|A proof-of-concept, initial study has shown that small unmanned aerial systems (UAS) could potentially be used to transport clinical blood specimens for diagnostics without damage to the specimens.|
In a first rigorous examination published about the impact of drone transport on biological samples, a team of clinical researchers and engineers, led by Timothy Kien Amukele, MD, PhD, pathologist at Johns Hopkins University School of Medicine (Baltimore, MD, USA) and director of a collaboration with Makerere University in Uganda, found that results of common, routine tests on the blood samples were not affected by up to 40 minutes of sample-travel in hobby-sized drones. This could especially aid millions of people in developing nations where most tests are currently done by dedicated laboratories that can be scores of miles from remote clinics in rural and economically impoverished areas that lack, for example, good roads.
“Biological samples can be very sensitive and fragile,” said Dr. Amukele. That sensitivity makes even the pneumatic-tube systems used by many hospitals, for example, unsuitable for transporting blood for certain purposes. Of particular concern related to sample transport in drones is the sudden acceleration that marks the launch of the vehicle and the jostling when the drone lands on its belly. “Such movements could have destroyed blood cells or prompted blood to coagulate and I thought all kinds of blood tests might be affected, but our study shows they weren’t,” he added.
For the study, total of 6 blood samples were collected from each of 56 healthy adult volunteers at Johns Hopkins Hospital. Samples were driven to a flight site an hour’s drive from the hospital on days when the temperature was moderate. There, half the samples were held stationary (non-flight); the other half were packaged for protection during the in-flight environment and to prevent leakage, then loaded into a hand-launched fixed-wing drone and flown for periods of 6–38 minutes. Owing to Federal Aviation Administration (FAA) rules, the flights were conducted in an unpopulated area, kept below 100 meters and in the line-of-sight of the certified drone pilot.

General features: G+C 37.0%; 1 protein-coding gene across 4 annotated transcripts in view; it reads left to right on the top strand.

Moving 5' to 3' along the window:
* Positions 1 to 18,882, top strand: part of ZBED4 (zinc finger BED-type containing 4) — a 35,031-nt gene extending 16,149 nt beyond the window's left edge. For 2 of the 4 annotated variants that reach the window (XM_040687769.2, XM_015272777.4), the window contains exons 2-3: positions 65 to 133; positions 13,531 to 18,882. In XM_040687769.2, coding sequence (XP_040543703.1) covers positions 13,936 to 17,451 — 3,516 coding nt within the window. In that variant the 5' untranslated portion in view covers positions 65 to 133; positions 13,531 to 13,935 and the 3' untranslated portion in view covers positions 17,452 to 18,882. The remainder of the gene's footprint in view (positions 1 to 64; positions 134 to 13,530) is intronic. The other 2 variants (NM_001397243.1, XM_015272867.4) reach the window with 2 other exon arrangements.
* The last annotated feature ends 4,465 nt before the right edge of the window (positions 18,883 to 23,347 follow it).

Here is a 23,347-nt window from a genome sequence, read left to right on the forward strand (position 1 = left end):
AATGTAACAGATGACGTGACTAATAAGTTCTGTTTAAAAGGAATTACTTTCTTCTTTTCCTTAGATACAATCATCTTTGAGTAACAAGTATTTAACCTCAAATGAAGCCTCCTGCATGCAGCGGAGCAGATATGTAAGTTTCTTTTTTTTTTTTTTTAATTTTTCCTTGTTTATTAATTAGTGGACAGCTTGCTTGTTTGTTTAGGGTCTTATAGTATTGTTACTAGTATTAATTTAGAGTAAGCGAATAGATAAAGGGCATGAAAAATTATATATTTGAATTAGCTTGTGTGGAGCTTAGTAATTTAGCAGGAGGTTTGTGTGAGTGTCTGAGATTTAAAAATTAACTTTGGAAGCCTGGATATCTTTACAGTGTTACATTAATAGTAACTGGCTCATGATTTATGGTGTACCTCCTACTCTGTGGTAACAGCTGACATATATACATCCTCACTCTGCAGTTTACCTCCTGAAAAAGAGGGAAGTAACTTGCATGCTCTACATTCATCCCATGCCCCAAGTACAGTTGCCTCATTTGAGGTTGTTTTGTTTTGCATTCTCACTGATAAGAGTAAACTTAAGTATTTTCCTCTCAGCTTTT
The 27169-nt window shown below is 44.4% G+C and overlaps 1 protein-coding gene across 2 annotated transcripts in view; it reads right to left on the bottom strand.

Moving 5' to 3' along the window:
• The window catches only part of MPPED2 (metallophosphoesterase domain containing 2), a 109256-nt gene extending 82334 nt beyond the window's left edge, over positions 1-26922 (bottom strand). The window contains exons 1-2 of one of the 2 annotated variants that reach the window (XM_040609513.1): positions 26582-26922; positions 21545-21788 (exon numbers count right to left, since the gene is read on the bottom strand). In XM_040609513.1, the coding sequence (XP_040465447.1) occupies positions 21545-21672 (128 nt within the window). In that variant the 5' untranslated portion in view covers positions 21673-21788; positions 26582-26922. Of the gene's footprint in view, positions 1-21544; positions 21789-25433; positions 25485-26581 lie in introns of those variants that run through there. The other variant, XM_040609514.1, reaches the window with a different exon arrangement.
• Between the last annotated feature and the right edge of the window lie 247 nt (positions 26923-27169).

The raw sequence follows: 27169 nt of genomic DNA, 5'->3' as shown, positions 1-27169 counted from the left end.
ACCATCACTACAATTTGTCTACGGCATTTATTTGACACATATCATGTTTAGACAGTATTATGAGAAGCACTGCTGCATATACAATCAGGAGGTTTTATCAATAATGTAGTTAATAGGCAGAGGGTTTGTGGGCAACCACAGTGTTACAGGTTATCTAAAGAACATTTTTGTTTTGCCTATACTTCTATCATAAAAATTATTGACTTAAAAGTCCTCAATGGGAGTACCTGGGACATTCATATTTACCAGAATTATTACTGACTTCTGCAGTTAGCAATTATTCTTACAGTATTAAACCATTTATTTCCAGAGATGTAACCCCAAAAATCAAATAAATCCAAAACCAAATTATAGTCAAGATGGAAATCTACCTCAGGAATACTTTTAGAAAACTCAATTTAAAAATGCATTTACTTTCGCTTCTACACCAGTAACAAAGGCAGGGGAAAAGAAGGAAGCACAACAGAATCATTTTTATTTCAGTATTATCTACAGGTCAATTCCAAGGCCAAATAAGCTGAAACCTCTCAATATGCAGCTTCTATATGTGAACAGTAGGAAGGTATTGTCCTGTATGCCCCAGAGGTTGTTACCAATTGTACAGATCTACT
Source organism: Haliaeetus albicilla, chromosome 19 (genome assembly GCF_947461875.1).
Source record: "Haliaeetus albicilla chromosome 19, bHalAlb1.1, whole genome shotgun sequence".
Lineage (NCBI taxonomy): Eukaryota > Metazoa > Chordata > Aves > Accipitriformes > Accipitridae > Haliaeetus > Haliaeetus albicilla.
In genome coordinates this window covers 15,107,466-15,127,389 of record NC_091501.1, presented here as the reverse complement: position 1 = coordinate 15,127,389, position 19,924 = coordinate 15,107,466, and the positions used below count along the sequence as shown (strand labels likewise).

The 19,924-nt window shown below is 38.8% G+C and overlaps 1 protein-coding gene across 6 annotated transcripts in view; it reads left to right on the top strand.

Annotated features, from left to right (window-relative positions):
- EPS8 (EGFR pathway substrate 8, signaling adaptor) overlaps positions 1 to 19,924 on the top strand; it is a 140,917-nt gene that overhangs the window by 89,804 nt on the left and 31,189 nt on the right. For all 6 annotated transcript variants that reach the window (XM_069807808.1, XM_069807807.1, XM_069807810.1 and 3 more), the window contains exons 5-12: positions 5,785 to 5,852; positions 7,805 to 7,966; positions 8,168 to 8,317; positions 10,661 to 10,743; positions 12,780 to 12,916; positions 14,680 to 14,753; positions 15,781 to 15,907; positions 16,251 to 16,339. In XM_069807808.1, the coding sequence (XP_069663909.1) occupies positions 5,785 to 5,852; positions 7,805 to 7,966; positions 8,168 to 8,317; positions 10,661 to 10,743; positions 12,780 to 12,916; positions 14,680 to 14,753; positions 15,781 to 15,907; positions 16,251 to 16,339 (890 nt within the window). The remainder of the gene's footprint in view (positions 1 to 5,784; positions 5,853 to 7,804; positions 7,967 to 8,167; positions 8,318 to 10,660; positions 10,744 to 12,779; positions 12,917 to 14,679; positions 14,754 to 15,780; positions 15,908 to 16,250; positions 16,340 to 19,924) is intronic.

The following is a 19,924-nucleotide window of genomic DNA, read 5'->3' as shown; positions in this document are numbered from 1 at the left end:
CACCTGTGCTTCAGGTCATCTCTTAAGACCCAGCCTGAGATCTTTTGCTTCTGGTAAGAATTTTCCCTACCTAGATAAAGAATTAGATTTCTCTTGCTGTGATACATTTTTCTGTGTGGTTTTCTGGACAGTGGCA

Samples were driven back from the flight-field to the Johns Hopkins Hospital Core Laboratory, where 33 of the most common chemistry, hematology, and coagulation tests were performed (tests that together account for around 80% of all such tests performed), including for sodium, glucose, and red blood cell count.
Comparing lab results of the flown vs. non-flown samples from each volunteer showed that these flights essentially had no impact, although the precision of one blood test—for total carbon dioxide (the bicarbonate test)—did differ for some samples pairs. This may be because the blood sat for up to 8 hours before being tested, but whether the out-of-range results were due to this time lag or to the drone transport is unknown. Nevertheless, there were no consistent differences in results between the flown vs. non-flown blood.
“The ideal way to test that would be to fly the blood around immediately after drawing it, but neither the FAA nor Johns Hopkins would like drones flying around the hospital,” said Dr. Amukele.
The likely next step is a pilot study in Africa where clinics are sometimes 60 or more miles away from labs. “A drone could go 100 km in 40 minutes,” said Dr. Amukele, “They’re less expensive than motorcycles, are not subject to traffic delays, and the technology already exists for the drone to be programmed to “home” to certain GPS coordinates, like a carrier pigeon.”
Drones have already been tested as carriers of medicines to clinics in remote areas, but whether and how drones will be used to carry medicines and potentially infectious patient specimens over more populated areas will depend on laws and regulations.
The study, by Amukele TK, et al, was published July 29, 2015, in the journal PLOS One.
Johns Hopkins University School of Medicine